Well over 600,000 food outlets in the U.S. could benefit from new approaches. Half of these will consider an upgrade to their policies and procedures in the coming 24 months, and research indicates that close to 200,000 of these businesses will purchase the technology they are unfamiliar with using. Furthermore, the plethora of providers understand technology, but not food handling procedures. They can help monitor temperatures, but don’t have a solid understanding of the pathogens they intend to combat.
Deciding on Technology
Every business wants to improve the security and profitability of their supply chain, but most managers are unsure of how to proceed. The process sounds complicated to them, creating a sense of ambiguity. What they want is a comprehensive solution, but what they find online are components. Their current vendors lack the expertise to formulate these complete solutions, so progress is slow. In short, they don’t understand the value of the data provided, and cannot reach the ROI available to them through refined information. Of the 20% who early-on adopted new sensor-driven technologies, most do not fully utilize it to a maximum benefit. To them, these monitoring devices are just more convenient thermometers. To more savvy businesses, information is a pathway to profit.
Sensor networks can be wired or unwired and run on a variety of network platforms. Wiring is often expensive and disruptive, which means that most of the systems today are wireless. Data from sensors feed a gateway in-house, and the data gets relayed to a server attached to the Internet. Alternatively, there are sensors equipped with cellular components. Carriers support these individual components in the same way that our cell phones operate. In these cases, sensors send data through the carrier’s connection to the Internet where it picked up by the organization responsible for forwarding alerts, turning data into actionable intelligence, and conducting analysis. In every case, information moves to the device or devices used by food managers responsible for conditions within their operations.
Some of the more exciting advances include tabs that attach to packages. These inexpensive tabs record conditions while food is shipped from place to place. Conditions recorded throughout the journey become actionable information upon arrival. Digital records of the circumstances in which products travel allow recipients to accept or reject their shipment at the point of entry.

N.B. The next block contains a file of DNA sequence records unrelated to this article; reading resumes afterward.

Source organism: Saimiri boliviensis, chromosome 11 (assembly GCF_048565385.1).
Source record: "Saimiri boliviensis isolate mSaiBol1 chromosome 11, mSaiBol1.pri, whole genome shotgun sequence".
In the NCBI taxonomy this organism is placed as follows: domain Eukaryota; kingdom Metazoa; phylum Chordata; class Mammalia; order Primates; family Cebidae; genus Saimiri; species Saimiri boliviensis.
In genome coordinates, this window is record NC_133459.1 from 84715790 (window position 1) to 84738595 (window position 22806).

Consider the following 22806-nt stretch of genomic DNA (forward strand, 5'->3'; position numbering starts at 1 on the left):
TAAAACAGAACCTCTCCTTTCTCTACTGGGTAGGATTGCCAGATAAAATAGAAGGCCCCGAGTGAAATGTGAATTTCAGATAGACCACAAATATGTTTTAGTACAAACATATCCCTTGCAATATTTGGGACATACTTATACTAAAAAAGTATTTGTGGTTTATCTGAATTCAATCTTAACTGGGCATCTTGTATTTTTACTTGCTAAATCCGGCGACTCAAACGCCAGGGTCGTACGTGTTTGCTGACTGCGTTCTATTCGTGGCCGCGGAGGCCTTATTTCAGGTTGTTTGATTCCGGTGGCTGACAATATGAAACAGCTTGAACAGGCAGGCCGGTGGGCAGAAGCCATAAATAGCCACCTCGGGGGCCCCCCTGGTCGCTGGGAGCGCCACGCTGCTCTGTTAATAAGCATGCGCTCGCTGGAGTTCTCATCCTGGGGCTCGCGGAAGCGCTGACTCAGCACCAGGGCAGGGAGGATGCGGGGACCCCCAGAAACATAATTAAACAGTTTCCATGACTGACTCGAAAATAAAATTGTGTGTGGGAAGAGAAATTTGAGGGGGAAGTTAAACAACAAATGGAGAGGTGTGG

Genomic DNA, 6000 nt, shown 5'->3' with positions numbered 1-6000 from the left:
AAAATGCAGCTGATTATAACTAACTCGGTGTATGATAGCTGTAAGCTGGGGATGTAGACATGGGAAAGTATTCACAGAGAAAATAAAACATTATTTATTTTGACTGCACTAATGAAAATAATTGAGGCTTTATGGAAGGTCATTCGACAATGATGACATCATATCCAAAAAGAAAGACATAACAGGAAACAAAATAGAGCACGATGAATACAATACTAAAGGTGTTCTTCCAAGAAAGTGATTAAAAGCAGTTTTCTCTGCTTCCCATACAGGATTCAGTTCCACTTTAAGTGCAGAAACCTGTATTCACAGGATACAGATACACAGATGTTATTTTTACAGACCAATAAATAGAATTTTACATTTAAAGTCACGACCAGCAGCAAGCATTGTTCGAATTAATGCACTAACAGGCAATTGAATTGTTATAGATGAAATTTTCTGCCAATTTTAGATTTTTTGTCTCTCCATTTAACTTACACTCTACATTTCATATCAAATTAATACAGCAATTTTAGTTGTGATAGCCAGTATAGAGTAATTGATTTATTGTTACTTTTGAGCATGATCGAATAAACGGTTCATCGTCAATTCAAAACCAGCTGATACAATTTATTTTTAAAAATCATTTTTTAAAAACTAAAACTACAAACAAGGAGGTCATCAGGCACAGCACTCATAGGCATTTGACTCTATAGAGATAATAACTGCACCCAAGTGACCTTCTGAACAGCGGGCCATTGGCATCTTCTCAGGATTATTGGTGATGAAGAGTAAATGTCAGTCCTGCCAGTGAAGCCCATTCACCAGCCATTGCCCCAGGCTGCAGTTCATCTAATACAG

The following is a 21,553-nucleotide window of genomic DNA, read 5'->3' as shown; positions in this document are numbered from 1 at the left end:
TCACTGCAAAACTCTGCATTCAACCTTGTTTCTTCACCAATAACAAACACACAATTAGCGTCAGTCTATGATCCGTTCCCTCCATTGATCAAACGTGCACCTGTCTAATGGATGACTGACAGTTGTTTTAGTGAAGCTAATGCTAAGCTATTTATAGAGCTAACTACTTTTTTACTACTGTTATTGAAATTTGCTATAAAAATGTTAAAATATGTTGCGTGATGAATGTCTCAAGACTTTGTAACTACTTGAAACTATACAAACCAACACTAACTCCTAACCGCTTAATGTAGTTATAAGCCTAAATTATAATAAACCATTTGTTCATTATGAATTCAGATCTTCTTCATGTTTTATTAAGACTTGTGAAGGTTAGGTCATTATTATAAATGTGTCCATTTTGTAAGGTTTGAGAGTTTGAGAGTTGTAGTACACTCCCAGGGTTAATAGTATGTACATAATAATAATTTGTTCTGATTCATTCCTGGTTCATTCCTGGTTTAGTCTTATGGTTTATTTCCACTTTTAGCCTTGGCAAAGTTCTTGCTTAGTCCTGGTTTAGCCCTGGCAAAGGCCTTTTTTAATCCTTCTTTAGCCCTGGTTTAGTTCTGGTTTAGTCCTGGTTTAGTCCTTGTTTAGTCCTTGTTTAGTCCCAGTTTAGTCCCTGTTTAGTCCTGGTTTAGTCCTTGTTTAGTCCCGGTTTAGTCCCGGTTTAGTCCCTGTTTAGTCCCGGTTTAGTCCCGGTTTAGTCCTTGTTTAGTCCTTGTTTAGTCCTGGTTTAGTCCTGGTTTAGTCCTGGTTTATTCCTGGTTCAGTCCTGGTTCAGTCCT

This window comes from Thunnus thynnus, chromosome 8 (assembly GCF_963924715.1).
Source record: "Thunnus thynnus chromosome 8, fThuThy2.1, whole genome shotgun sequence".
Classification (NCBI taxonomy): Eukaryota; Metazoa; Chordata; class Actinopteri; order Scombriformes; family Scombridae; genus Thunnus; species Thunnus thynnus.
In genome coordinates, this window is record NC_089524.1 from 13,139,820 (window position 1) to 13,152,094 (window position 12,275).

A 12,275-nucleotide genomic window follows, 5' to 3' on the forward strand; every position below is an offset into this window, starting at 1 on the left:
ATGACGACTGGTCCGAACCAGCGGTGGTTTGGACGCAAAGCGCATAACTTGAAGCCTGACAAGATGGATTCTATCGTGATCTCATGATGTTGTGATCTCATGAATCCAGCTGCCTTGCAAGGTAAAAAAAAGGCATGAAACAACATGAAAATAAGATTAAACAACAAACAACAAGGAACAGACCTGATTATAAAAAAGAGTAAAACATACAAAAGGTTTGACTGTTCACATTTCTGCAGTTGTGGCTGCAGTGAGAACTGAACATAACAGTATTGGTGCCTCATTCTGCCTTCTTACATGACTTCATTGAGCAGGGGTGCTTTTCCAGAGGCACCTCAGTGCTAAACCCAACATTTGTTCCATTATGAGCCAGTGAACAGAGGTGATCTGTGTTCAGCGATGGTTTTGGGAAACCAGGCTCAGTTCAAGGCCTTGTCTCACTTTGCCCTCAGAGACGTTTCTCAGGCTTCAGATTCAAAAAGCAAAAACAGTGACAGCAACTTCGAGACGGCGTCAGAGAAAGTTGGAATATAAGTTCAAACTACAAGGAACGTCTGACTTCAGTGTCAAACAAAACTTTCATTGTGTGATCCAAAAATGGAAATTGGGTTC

The scope of this paper does not allow for lists of providers, nor does it provide advice on one sensor manufacturer over the other. An overview of sensor types may be useful to the reader: https://www.allaboutcircuits.com/news/food-safety-roundup-three-sensing-technologies-detecting-hazards-in-food/
A Google search using the following criteria may also help: food sensor technology companies
National Retailers Association Facts at a Glance: https://www.restaurant.org/News-Research/Research/Facts-at-a-Glance
This Grocery Manufacturers Association (GMA) report on the economic impact of the food industry: https://www.gmaonline.org/file-manager/GMA%20Economic%20Impact%20Report%20February%202017.pdf
This GMA report on trends in IT: https://www.gmaonline.org/file-manager/GMA-BCG_CPG_Supply_Chain_Benchmarking_Report.pdf
The GMA report reducing shrinkage and waste: https://www.gmaonline.org/file-manager/TPA_CollaborativeValueChainStrategiestoReduceUnsaleables.pdf
The Electronic Logging Device Rule, which introduces technology to the freight industry:
Additional Scholarly Articles
Integrating wireless sensor networks with statistical quality control to develop a cold chain system in food industries:
Global food security – Issues, challenges and technological solutions: https://www.sciencedirect.com/science/article/pii/S0924224417305125
Sensors for product characterization and quality of specialty crops—A review
Radio-Frequency Identification Usage in Food Traceability
An innovative and low-cost gapless traceability system of fresh vegetable products using RF technologies and EPCglobal standard:
Achieving Sustainable Performance in a Data-driven Agriculture Supply Chain: A Review for Research and Applications: